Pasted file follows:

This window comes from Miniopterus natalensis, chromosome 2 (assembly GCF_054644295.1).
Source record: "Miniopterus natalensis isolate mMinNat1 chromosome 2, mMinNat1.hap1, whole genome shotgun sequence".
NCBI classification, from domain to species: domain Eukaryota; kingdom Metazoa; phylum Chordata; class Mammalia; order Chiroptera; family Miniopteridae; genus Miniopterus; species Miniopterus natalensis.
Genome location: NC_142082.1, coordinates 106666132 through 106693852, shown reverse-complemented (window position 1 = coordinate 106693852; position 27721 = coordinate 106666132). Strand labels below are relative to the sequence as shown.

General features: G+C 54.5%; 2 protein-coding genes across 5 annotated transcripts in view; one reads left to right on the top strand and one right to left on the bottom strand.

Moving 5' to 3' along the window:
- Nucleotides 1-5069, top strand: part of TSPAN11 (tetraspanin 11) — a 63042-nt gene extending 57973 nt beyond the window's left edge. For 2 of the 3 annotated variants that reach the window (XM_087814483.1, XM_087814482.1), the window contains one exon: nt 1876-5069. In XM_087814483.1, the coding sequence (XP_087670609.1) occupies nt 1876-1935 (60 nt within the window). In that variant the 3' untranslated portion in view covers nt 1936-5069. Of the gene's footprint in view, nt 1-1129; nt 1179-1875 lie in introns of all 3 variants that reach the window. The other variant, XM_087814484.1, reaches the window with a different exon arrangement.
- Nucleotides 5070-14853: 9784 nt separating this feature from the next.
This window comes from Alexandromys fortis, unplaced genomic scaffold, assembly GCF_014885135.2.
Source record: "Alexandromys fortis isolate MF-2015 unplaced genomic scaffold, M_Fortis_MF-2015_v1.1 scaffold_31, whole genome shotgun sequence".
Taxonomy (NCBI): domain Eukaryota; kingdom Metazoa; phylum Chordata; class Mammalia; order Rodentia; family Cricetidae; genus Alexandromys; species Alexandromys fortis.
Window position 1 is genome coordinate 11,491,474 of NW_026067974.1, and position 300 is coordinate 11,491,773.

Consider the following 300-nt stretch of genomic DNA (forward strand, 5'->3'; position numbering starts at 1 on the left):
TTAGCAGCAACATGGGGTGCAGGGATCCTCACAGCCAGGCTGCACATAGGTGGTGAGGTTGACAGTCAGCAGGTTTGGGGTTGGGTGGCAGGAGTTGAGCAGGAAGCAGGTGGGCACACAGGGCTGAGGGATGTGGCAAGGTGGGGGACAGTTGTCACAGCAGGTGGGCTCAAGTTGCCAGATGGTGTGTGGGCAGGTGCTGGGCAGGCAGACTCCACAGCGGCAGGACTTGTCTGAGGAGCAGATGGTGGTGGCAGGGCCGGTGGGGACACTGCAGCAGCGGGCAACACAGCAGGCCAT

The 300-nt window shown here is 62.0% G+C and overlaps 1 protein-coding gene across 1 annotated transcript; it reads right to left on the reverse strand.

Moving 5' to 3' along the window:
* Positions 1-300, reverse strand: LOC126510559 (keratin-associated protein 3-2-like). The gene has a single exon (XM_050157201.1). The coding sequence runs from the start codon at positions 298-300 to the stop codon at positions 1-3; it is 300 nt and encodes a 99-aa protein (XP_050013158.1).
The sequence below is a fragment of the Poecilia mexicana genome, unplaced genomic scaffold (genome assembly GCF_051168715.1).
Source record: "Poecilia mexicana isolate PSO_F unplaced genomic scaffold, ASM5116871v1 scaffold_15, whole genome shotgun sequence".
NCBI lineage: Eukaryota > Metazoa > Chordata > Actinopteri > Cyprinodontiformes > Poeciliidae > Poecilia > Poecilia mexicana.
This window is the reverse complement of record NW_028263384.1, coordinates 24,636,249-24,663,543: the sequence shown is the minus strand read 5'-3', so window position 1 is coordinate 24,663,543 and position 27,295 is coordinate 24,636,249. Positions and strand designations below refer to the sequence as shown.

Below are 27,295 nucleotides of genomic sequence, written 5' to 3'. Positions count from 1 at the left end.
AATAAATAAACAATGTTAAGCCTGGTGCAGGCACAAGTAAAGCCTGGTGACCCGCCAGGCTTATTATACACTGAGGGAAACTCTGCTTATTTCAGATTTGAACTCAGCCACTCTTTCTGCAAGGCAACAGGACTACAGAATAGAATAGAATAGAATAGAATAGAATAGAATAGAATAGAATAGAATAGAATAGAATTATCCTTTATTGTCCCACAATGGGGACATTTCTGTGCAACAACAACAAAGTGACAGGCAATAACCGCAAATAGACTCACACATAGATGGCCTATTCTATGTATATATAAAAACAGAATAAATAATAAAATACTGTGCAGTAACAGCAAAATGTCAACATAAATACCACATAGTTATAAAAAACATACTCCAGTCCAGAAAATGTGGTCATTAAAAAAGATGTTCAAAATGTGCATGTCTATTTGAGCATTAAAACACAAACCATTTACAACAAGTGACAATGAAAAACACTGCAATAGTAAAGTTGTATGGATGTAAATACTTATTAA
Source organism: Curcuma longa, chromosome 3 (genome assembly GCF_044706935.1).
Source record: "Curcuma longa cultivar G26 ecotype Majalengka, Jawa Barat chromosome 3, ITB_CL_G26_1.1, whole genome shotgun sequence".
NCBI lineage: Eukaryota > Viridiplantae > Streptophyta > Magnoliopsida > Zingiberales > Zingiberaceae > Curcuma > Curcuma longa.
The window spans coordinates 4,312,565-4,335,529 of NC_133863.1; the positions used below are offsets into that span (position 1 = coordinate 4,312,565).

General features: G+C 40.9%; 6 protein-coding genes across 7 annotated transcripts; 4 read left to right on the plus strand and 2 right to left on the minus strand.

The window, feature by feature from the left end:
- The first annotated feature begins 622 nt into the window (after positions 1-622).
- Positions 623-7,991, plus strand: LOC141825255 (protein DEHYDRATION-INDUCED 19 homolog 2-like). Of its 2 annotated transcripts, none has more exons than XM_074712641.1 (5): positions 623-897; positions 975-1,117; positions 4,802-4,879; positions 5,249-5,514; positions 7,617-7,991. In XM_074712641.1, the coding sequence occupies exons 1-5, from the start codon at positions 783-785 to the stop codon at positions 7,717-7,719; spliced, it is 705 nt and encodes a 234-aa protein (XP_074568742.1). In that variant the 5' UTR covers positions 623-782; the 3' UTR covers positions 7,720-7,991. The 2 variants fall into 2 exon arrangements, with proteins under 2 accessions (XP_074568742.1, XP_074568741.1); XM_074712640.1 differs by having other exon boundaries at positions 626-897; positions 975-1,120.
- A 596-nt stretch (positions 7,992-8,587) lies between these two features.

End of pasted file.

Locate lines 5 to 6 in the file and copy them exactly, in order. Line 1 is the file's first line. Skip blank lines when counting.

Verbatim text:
General features: G+C 54.5%; 2 protein-coding genes across 5 annotated transcripts in view; one reads left to right on the top strand and one right to left on the bottom strand.

Moving 5' to 3' along the window: